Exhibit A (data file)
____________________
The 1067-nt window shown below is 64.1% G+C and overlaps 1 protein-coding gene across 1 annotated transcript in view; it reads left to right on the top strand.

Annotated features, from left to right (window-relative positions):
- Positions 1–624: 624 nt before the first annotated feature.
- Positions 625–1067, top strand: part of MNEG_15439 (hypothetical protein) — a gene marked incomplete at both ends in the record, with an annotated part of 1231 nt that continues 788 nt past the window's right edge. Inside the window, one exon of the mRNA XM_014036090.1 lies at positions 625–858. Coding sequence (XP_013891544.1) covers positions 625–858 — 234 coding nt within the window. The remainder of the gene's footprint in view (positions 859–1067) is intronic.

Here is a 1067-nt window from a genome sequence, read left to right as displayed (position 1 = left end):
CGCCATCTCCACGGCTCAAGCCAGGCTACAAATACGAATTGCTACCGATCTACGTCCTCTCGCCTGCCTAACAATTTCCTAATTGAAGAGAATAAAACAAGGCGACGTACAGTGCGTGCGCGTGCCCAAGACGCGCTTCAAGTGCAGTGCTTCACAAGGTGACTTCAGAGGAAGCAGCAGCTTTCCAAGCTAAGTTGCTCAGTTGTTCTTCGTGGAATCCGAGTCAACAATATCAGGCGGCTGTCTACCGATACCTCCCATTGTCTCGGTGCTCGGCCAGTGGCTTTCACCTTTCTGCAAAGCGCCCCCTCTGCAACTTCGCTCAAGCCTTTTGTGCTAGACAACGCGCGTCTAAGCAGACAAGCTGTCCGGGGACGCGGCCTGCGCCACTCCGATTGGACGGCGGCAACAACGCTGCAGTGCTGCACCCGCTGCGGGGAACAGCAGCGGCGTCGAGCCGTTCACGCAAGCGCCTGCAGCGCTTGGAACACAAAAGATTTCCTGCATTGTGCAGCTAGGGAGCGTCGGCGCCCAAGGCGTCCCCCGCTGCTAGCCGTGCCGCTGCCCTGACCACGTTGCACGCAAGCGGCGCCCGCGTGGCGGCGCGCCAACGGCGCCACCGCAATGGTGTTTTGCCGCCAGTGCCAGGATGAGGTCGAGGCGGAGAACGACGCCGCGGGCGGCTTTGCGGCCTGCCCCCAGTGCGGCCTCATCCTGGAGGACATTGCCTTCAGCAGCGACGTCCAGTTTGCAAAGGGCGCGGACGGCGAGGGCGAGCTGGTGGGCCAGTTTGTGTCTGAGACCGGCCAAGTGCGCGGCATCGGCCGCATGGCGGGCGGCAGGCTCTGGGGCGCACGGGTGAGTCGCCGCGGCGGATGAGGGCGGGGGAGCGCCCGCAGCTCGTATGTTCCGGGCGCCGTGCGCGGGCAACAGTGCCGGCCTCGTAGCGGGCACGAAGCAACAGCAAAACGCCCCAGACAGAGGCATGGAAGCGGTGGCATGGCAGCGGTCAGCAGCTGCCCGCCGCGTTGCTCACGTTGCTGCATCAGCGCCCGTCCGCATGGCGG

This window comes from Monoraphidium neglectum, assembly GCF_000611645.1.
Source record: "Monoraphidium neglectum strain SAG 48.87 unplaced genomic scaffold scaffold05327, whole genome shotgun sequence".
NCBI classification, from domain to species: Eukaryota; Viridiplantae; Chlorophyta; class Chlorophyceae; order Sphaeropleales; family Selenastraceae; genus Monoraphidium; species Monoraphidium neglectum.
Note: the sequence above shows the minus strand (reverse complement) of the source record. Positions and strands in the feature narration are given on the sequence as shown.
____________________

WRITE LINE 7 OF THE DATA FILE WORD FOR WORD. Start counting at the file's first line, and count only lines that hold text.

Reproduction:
This window comes from Monoraphidium neglectum, assembly GCF_000611645.1.